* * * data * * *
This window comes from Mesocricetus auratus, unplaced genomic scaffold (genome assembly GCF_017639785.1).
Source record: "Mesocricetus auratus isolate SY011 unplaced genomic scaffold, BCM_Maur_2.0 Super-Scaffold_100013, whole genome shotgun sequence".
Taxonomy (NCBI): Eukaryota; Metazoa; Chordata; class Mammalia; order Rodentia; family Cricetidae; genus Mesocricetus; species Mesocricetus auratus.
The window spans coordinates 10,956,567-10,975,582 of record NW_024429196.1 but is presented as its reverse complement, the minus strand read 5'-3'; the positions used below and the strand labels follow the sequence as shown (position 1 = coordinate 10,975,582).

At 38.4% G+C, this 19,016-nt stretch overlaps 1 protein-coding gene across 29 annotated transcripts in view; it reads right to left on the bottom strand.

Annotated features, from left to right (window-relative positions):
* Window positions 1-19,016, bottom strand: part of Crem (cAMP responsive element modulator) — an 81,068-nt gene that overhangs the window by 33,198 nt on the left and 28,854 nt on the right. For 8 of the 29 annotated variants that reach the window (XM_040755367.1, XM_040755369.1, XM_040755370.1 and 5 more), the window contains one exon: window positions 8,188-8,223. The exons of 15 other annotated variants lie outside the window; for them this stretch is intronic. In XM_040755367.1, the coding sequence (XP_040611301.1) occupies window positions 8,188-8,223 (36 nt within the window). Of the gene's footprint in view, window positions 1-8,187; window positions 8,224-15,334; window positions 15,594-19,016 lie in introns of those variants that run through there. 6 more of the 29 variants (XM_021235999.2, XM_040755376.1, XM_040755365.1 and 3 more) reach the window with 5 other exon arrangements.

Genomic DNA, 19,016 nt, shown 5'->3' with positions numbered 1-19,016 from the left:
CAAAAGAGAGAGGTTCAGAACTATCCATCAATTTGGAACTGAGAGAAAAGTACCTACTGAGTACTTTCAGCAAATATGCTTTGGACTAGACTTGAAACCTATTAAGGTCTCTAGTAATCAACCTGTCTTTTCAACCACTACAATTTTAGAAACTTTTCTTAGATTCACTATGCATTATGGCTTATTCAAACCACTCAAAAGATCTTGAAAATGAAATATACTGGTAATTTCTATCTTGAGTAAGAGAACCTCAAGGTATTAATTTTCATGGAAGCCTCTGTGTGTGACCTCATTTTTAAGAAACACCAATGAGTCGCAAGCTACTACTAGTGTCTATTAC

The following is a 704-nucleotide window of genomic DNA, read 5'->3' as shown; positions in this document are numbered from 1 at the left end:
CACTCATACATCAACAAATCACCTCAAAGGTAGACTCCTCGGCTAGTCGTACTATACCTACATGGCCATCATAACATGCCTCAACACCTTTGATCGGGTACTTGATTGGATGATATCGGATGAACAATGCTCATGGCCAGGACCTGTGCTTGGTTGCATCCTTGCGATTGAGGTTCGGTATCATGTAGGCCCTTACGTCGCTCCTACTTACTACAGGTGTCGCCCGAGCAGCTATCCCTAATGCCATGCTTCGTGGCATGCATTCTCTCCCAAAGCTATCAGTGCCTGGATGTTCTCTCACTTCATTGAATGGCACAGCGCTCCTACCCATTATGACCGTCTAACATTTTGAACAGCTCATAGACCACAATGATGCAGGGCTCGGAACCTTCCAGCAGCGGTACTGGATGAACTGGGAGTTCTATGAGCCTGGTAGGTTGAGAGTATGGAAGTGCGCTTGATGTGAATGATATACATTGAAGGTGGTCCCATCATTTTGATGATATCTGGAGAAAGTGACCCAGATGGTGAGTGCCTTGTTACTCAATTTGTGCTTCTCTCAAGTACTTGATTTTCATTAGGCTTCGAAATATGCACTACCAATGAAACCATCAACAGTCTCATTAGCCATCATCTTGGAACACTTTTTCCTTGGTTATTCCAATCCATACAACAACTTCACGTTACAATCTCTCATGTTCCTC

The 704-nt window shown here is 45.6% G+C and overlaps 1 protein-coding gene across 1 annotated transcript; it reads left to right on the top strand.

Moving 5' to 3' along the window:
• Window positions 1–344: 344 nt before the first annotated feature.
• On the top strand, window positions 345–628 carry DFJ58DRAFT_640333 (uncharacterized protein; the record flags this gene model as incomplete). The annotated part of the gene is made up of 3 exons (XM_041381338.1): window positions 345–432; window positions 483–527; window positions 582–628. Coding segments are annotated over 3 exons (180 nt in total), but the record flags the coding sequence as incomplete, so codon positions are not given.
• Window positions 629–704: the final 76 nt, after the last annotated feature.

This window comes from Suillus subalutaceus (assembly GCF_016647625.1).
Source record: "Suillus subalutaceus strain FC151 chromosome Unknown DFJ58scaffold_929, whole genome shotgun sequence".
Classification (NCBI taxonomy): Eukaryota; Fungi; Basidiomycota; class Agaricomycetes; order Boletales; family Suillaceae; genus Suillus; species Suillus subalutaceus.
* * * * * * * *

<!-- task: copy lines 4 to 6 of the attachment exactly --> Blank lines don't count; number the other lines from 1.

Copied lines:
The window spans coordinates 10,956,567-10,975,582 of record NW_024429196.1 but is presented as its reverse complement, the minus strand read 5'-3'; the positions used below and the strand labels follow the sequence as shown (position 1 = coordinate 10,975,582).

At 38.4% G+C, this 19,016-nt stretch overlaps 1 protein-coding gene across 29 annotated transcripts in view; it reads right to left on the bottom strand.

Annotated features, from left to right (window-relative positions):